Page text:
Poll: Detroit Residents Support Need for High-Speed Internet Service
A new survey of Detroit residents supports the need for a city-led, strategic approach to closing the digital divide.
The survey of 600 Detroit adults, conducted in April and May 2022 by Washington, D.C.-based GQR, finds that two out of three Detroit residents believe the digital divide in Detroit is a major issue, and 83% support to a public high-speed Internet network where the city is building fiber optic infrastructure.
Multiple providers will have access to the same fiber infrastructure, which will promote competition and reduce costs for customers.
The investigation followed the announcement in April of Detroit’s plan to bring high-speed internet access to Hope Village on the west side of the city, with a long-term goal of installing a fiber optic network throughout the city that would make high-speed Internet service accessible to every home at a lower cost.
Hope Village was selected for an initial $10 million pilot project because the area experienced a prolonged internet outage during the height of the pandemic.
“Detroit joins more than 600 cities across the country that have already successfully established some sort of municipal network,” said Joshua Edmonds, Detroit’s director of digital inclusion. “Through a variety of existing funding sources, including the American Rescue Plan Act, we are committed to giving every Detroiter the opportunity to fully benefit from an expanding digital world. This survey demonstrates the need for digital access and the desire of our residents to participate. »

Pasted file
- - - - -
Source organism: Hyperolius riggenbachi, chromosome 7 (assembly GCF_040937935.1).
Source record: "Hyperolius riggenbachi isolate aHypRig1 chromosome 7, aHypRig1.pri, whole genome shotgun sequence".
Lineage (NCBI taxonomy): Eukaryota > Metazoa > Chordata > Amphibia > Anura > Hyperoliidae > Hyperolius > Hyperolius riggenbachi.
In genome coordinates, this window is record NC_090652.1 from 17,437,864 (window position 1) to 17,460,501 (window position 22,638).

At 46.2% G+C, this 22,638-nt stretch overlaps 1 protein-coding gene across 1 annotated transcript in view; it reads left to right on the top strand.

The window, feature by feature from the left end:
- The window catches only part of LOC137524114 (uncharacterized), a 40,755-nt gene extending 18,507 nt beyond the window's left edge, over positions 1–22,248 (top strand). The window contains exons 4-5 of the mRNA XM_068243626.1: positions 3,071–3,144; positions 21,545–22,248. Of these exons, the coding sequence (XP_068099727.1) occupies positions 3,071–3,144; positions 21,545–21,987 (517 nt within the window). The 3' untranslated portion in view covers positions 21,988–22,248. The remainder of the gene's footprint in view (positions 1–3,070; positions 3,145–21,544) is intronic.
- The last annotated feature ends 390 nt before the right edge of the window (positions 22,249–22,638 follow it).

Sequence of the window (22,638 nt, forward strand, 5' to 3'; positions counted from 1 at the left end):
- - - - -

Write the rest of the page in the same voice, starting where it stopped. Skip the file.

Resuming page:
Survey results include:
- 20% of adults in Detroit do not have a home Internet connection, with 1 in 4 saying they cannot have broadband service installed in their residence.
- 63% of Detroiters without broadband say they would be likely to choose it if an affordable option were available.
- 1 in 5 parents reported a lack of reliable internet service during the pandemic, resulting in their children having to complete homework on public Wi-Fi, a cell phone, or not at all.
- 77% of respondents think the government has a responsibility to expand high-speed Internet access.
- 78% strongly agree that “expanding broadband access to low-income or underserved areas is important to America’s economic future.” Moreover, 3 out of 4 people strongly agree that “it will help create jobs and grow the economy in these regions”.
GQR conducted the survey on behalf of Connect 313, a community partnership formed as part of a citywide, data-driven digital inclusion strategy. With funding from the Rocket Community Fund, Knight Foundation, and Connect for Humanities, the city commissioned a study for the initial research, engineering, and design of the network.
“Bringing high-speed Internet to every home and business in Detroit is how we continue our city’s renaissance and secure our #1 position in the global marketplace,” Edmonds said. “We must seize this opportunity to keep our citizens fully and completely self-sufficient in the 21st century.”
The next public meeting to discuss Detroit’s plan to begin installing an automated open access network will be June 29, 2-4 p.m., at Focus:HOPE, 1400 Oakman Blvd., Detroit.